Squid (web browsing) circuit

Web browsing involves the following subsystems:

  1. The squid proxy cache: Used for caching web pages. It can also be used for logging and restring access to certain pages.


    1. Caching web pages: When a user requests a Web page for the first time, squid fetches it from the original web server, and caches it on disk. If another request is made, squid supplies the page from its cache, thus saving a slow request to an external web site. N.B. Even for accesses served out of its cache, squid still sends a query to verify the last-modified date of the Web page to the Web server. Such a date verification query is significantly faster than a full query. Thus, no modifications are lost, while still keeping the advantage of having a cache.
    2. Logging: Page URLs, IP addresses of requesting machines, and user name are logged. Only the resource part of the URL (up to the question mark) is logged, query parameters (if any) are not logged, for privacy reasons.
    3. Access control: It is possible, using ltnb10's webmin to restrict access for certain users or to certain pages. For technical reasons, URLs which contain raw IP addresses (such as for example rather than http://www.pt.lu) are restricted if this address cannot be resolved back to an hostname. This is done to prevent users from connecting to blocked web sites by manually supplying the IP address rather than the name. Legitimate sites which use such addresses are extremely rare; if this happens with legitimate sites, it is usually due to a misconfiguration at the remote site, which is usually resolved within days.
    1. Local browser: Squid serves web pages to the local browsers; when a user logs in from a Windows Workstation in the classrooms, it asks for a proxy password to authenticate the user.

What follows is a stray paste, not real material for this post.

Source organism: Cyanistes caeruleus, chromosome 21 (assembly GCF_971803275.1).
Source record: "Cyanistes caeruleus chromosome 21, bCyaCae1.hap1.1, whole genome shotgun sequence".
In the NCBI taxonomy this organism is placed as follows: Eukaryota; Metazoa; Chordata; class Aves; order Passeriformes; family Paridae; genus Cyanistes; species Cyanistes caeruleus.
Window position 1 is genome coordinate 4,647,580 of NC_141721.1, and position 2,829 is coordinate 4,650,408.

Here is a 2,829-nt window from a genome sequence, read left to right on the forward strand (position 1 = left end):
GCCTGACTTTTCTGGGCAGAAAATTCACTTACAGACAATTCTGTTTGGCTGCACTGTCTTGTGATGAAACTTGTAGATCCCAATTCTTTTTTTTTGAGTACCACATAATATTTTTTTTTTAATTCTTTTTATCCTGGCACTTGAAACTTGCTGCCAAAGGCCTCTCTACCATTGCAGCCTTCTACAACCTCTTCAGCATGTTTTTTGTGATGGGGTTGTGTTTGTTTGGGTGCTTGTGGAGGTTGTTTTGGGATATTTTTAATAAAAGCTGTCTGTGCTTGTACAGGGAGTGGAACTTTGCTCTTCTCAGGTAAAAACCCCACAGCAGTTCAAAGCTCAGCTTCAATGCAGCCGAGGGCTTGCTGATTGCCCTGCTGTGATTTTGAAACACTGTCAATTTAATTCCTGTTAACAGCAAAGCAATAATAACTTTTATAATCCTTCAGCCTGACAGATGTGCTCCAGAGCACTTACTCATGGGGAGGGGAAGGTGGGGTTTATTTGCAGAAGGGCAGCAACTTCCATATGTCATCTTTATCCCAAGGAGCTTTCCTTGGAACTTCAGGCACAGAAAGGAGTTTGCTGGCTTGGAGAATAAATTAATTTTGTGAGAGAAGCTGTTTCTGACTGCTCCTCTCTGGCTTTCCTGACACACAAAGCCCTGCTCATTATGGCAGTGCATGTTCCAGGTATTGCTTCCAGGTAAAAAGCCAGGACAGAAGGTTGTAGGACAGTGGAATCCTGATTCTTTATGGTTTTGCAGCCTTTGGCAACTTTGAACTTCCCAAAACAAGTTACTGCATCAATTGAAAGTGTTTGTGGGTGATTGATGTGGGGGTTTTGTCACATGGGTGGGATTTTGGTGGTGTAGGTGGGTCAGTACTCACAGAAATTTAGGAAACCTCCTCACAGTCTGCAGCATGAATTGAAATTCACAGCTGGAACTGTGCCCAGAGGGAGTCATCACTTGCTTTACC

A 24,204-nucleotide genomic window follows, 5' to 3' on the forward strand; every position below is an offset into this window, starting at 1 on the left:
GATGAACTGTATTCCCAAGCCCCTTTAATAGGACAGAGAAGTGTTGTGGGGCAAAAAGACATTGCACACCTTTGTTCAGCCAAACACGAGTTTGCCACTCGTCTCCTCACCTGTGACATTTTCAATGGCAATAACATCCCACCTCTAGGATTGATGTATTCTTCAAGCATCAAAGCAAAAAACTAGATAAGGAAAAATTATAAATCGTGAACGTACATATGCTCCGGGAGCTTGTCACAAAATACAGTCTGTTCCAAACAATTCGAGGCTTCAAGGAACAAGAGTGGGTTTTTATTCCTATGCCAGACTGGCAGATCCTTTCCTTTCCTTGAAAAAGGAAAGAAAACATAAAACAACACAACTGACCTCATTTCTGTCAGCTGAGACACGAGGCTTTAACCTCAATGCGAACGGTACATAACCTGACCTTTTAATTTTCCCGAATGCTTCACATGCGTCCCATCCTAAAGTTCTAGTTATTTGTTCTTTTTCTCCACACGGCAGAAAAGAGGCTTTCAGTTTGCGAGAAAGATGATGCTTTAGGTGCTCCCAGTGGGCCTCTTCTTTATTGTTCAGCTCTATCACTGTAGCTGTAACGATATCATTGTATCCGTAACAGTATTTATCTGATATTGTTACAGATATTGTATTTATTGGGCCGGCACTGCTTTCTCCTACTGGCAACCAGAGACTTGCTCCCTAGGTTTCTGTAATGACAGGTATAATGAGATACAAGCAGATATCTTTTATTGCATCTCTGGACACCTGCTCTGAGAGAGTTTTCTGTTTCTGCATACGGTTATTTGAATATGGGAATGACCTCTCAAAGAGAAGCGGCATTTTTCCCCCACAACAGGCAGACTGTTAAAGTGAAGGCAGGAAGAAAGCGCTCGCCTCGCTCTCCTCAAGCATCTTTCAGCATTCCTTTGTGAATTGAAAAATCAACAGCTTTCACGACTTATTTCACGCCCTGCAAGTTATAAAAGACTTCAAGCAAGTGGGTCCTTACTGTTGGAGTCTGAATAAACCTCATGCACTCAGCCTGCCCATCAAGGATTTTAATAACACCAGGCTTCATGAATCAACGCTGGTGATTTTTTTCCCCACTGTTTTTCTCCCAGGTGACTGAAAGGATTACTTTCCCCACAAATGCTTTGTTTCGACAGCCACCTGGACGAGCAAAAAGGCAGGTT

2. Samba: As squid has no direct access to the password database, it cannot itself verify the username and password. Instead it connects to samba, and attempts to mount the proxyauth share from ltnb0. If this succeeds, it meeds that the password is correct, and the user is granted access. This action is performed by the /usr/bin/smb_auth and /usr/bin/smb_auth.sh scripts.
    3. Identd: If the user connects from a Unix workstation (athos/aramis/portos/torr), password authentication is not necessary, as Unix has a service (identd) to query for the owner of a network connection.
    4. DNS: Squid uses DNS to resolve the external web server's names to IP addresses (and vice versa, if the user supplied an IP address).
    5. Remote Web server: Squid communicates with the remote web server to fetch its pages, and to verify the dates of already cached pages.
  2. The Apache webserver

    This contains the school's own webpage, and the pages of the students. Moreover, it contains the browser's "automatic" proxy configuration, which is stored in /home/admin/public_html/proxy.pac. Moreover it serves empty images/empty java scripts for certain blocked ad servers (such as ad.doubleclick.net). This block works by having the DNS answer www.ltnb.lu's rather than advertisement server's real address. These advertisements are blocked for two reasons:

    Configuration of this feature is in /etc/httpd/spamcontrol.conf (on ltnb0) and /etc/named.conf (on ltnb10).
  3. Firewall The firewall filters any direct connection from browsers to outside servers, in order to prevent users from changing their browser config to directly go to the remote site rather than through the squid.
  4. The local browser Connects to apache (local pages, proxy config, ad redirects) and squid (remote pages).
  5. Samba, identd Used for user authentication
  6. DNS Supplies IP-hostname mappings of remote sites to squid.

Needed cisco ports

The followin ports need to be open in the Cisco for outside access: